Having spent a professional lifetime involved in public issues and policy, I retired in my hometown of Bellingham in 2015. At the time a measure was on the ballot calling for new taxes to pay for a new county jail. Coincidentally I visited the former St. Luke's hospital, where I had been born, a several-story building with two secure floors set aside for those with mental health and drug problems. It had two large, vacant parking lots adjacent to it. Might this be a site for a new county jail? I asked a city official about it but got a blank stare.
The jail was rejected by voters that year and again two years later. Now it is on the ballot again but without reliable cost estimates or a design. As it happens I also spend time in a central Arizona city; a conservative, law-and-order place, where voters recently have financed new city and county jails where the previous jails were much newer than the present county jail here.
Is the new jail proposal responding to a genuine need for modernization? Or does it reflect a general change in opinion climate in light of homelessness, drug use and street crime which has not existed in prior years? I have not personally seen the present country jail interior. Is it now more dangerous and insufficient than when it was built 40 years ago? We have been provided no information leading us to believe that it is. Nor, as mentioned, have we seen reliable cost estimates or a design plan.
New jails are being built because of general public unease about public safety. But are new jails the answer to that? I will vote no in November on the jail proposal. County officials then should look at need, cost, siting proposals, and an architect's design for the proposed facility. The place to start before mandating new taxes for a new jail.
Ted Van Dyk
As I read the article on the proposed jail (CDN, Aug. 6, 2023) I was reminded of the old adage: A multifunctional tool will perform no function adequately.
The new jail is supposed to provide for violent criminals, non-violent criminals, the mentally ill, and the drug aﬄicted. It can’t be done.
I believe most voters would be willing to pay taxes to build a facility that will lock up violent criminals until they can be sentenced to prison. (Prison and jail are not synonymous.) Likewise, most voters would be willing to have a jail to house nonviolent criminals for the short term. But I don’t think that a jail should also be a mental health facility or a drug rehab center.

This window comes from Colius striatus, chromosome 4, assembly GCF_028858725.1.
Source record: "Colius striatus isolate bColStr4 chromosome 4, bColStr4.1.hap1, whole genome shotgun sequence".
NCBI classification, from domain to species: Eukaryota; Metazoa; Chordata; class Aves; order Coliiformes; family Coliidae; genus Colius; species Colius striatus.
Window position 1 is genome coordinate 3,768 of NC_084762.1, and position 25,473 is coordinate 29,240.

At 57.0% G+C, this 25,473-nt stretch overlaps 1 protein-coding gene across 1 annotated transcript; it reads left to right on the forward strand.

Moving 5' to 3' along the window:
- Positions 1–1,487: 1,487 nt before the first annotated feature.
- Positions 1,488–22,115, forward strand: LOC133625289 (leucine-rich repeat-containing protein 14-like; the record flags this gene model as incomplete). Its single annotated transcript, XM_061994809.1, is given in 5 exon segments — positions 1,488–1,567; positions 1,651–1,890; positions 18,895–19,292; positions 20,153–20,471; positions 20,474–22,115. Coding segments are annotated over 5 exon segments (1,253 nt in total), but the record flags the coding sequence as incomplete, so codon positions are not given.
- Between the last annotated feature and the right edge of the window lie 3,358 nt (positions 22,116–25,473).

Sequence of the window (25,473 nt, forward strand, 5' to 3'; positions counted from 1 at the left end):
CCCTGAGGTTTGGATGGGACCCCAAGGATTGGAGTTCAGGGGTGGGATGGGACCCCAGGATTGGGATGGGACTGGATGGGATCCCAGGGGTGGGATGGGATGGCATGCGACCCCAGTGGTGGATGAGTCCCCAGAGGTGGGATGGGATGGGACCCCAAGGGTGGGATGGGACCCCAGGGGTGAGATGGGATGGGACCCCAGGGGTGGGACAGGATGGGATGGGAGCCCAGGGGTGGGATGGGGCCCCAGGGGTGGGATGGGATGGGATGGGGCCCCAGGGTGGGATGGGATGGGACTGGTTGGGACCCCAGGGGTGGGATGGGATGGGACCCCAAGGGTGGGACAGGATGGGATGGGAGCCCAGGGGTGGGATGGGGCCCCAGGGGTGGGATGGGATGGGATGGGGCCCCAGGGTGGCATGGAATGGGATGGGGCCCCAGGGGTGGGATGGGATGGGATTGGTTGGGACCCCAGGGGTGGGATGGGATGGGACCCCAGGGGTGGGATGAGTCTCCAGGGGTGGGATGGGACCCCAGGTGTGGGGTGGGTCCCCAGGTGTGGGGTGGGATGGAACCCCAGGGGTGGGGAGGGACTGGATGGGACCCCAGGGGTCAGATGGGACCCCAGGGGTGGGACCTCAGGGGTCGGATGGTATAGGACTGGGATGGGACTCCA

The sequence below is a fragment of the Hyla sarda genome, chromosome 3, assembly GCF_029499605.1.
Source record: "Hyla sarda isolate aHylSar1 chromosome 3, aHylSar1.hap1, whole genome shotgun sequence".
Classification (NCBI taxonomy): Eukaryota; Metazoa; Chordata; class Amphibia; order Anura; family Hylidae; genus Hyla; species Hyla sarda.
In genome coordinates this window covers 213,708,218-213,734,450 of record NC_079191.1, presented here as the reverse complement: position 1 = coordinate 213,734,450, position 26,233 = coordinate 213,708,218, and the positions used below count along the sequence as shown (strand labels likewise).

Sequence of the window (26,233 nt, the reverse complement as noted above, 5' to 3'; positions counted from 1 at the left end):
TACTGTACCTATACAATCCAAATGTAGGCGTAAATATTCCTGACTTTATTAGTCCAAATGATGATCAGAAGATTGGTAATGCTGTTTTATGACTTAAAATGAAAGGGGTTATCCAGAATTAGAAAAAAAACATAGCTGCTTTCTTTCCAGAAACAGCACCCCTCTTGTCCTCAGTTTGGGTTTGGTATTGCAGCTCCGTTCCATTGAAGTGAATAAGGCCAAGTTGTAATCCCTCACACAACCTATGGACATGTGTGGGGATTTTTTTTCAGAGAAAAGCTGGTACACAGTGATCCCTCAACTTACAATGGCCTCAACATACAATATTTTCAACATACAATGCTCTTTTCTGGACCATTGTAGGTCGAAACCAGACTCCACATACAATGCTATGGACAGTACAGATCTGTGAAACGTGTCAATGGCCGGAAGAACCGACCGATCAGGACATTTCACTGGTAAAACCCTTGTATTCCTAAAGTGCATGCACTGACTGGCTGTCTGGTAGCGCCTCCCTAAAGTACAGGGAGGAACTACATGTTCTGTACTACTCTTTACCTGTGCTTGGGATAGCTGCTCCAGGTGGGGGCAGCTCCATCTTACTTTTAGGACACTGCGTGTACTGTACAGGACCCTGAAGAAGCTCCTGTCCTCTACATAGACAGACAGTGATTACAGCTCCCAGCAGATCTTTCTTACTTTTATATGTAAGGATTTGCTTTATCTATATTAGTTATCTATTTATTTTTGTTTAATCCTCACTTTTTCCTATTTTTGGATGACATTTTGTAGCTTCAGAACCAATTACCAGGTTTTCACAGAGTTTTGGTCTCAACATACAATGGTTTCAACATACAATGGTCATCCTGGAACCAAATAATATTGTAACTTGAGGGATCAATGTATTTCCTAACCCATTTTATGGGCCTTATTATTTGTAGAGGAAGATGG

If the voters decide that we also need a tax-funded mental health facility, let’s build one. If they decide we need a tax-funded drug rehab center, let’s build one of those. It must be recognized, though, that the personnel needed to run all these diﬀerent types of facilities require very diﬀerent training. It’s ludicrous to think that one person can handle all types of problems.
Likewise, our police oﬃcers should not have to be either psychiatrists or drug counselors. When they arrest someone, that person should be brought to some kind of central triage center so a determination could be made as to where they really belong.
Thus far the “planning” for the new whatever it is has been a disaster. Many questions have been asked; none have been answered. Until they are, nothing regarding the “jail” should be on the ballot.
Cascadia Daily News frequently plays host to letters endorsing various candidates for office throughout Bellingham and greater Whatcom County. After seeing the primary results of the Blaine School Board election, I’m hoping one of the more than 1,000 voters who cast a ballot for Tana Perkins Reneau would be willing to retroactively write an endorsement letter in support of their candidate for the benefit of CDN’s readership. [Reneau, a former teacher, pleaded not guilty to felony charges of child rape, abuse and incest at a June hearing.]
As one of those readers, perhaps I’m missing some perspective that could serve as a learning opportunity beyond what this paper has already written about the candidate in other contexts.